Charles Homer Martin, son of a London victualler, was raised and educated in Southwark, London. He was working for a rope maker when arrested for the highway robbery of a well-known swindler in March 1818.
Arriving in newly-named Australia as a ‘lifer’ on New Year’s Eve, 1818, his city-slicker lifestyle was over-turned when he was selected as part of William Cox’s workforce at Windsor. There the ‘building materials scam’ surrounding the construction of Francis Greenway’s iconic St Mathew’s Church sent him briefly to Newcastle.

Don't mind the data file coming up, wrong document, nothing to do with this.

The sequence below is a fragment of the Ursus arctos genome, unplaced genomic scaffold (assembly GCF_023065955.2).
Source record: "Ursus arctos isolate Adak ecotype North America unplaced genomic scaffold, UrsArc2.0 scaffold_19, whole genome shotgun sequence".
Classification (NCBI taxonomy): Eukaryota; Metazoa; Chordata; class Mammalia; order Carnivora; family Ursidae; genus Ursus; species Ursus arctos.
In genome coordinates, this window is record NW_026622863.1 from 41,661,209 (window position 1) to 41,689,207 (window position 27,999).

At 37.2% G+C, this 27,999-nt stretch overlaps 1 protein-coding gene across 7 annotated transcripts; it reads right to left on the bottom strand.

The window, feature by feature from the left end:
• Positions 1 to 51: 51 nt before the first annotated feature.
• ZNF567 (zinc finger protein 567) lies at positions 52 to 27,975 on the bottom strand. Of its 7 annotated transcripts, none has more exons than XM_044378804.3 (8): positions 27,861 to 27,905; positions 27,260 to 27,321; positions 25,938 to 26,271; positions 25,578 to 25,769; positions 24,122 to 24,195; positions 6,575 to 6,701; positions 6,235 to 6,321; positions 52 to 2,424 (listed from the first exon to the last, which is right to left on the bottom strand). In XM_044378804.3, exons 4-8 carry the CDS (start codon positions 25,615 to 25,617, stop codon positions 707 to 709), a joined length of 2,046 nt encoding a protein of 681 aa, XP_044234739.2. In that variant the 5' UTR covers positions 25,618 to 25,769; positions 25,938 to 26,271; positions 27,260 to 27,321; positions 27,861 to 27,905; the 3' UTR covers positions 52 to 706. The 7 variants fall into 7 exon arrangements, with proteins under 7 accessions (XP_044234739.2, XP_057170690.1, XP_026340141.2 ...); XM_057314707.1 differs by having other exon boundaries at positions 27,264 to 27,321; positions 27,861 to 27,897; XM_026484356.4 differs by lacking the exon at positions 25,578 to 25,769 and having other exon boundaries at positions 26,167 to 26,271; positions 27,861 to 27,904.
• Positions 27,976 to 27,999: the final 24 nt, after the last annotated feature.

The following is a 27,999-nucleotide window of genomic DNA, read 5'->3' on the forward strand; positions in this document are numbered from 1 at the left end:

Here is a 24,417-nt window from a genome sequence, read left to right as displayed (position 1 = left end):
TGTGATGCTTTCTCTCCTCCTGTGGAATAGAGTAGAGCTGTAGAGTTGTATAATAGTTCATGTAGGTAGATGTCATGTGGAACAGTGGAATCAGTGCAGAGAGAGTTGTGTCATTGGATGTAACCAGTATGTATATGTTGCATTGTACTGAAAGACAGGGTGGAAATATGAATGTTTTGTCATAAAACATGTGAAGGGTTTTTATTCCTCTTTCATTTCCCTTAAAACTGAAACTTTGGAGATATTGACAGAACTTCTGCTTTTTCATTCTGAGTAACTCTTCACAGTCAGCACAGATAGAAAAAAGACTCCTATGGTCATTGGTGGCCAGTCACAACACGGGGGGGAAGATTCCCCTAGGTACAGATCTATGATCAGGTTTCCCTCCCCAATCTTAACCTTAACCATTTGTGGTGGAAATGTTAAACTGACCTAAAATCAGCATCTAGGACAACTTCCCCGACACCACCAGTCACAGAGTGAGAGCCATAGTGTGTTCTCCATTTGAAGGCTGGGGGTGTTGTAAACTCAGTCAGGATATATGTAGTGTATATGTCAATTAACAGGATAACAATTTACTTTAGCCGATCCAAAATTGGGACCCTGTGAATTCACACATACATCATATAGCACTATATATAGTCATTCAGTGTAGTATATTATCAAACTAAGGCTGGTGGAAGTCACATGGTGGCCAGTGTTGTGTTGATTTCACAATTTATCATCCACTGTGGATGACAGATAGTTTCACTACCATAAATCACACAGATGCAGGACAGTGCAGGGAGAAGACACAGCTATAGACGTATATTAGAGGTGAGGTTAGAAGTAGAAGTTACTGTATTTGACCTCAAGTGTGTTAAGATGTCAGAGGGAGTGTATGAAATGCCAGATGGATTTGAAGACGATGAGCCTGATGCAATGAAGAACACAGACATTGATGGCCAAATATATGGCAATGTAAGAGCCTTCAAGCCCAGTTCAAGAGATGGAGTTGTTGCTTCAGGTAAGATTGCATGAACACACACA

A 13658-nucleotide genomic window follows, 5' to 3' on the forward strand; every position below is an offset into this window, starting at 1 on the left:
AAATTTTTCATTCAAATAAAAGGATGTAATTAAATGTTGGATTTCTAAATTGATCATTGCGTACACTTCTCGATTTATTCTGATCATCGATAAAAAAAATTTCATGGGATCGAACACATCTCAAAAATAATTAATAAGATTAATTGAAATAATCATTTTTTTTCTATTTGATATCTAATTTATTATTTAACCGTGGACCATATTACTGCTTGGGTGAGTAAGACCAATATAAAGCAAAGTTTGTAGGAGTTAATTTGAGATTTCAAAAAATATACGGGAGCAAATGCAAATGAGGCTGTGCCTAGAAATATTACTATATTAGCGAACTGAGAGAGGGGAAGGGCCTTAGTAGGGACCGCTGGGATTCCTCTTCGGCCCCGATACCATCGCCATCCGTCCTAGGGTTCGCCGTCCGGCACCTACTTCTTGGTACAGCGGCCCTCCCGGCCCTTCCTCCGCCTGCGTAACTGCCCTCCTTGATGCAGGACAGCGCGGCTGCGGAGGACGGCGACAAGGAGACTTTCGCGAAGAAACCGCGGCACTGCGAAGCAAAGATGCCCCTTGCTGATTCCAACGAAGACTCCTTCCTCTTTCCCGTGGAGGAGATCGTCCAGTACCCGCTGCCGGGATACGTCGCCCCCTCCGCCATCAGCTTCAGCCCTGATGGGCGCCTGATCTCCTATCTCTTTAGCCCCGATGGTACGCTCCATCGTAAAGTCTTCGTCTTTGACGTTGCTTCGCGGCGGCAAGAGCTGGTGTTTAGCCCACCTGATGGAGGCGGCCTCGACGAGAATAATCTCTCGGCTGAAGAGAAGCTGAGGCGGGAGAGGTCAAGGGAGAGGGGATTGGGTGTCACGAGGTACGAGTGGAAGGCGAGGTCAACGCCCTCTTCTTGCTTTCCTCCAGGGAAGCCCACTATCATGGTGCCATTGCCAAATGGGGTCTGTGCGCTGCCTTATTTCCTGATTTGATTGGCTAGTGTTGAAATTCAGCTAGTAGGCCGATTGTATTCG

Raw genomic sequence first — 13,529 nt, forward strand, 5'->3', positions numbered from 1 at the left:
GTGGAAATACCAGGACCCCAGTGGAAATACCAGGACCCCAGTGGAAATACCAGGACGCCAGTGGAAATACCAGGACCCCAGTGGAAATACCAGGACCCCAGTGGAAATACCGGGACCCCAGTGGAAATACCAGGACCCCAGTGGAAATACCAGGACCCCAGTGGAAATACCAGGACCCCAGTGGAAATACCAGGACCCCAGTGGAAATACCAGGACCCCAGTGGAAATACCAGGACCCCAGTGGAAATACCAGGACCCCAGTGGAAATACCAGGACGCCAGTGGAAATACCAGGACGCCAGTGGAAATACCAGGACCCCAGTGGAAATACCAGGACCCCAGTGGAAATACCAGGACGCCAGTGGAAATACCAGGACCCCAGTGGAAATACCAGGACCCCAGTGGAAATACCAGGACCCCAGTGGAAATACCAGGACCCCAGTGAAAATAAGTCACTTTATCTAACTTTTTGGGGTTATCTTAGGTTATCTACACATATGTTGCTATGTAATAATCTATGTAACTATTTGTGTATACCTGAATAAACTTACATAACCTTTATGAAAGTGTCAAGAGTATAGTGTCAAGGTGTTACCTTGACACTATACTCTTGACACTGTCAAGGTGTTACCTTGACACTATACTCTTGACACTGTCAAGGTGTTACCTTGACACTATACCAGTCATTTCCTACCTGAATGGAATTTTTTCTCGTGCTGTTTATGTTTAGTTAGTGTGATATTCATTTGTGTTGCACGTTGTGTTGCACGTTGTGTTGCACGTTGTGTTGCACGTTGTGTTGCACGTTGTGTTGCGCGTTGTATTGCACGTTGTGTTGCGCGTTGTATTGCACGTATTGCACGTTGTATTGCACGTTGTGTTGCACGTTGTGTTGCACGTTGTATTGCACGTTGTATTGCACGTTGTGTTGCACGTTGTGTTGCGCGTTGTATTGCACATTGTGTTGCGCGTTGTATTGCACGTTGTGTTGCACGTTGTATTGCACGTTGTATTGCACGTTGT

He returned to the Hawkesbury and became a self-employed sawyer in the forests of the lower Blue Mountains round Kurrajong, living with his wife Ann Forrester on the Wilberforce Common. Twelve children kept them poor, but they proved to be very enlightened parents, educating their daughters as well as their three sons.
Thoroughly researched, it includes local and social history of interest to anyone fascinated by Australia’s colonial years.
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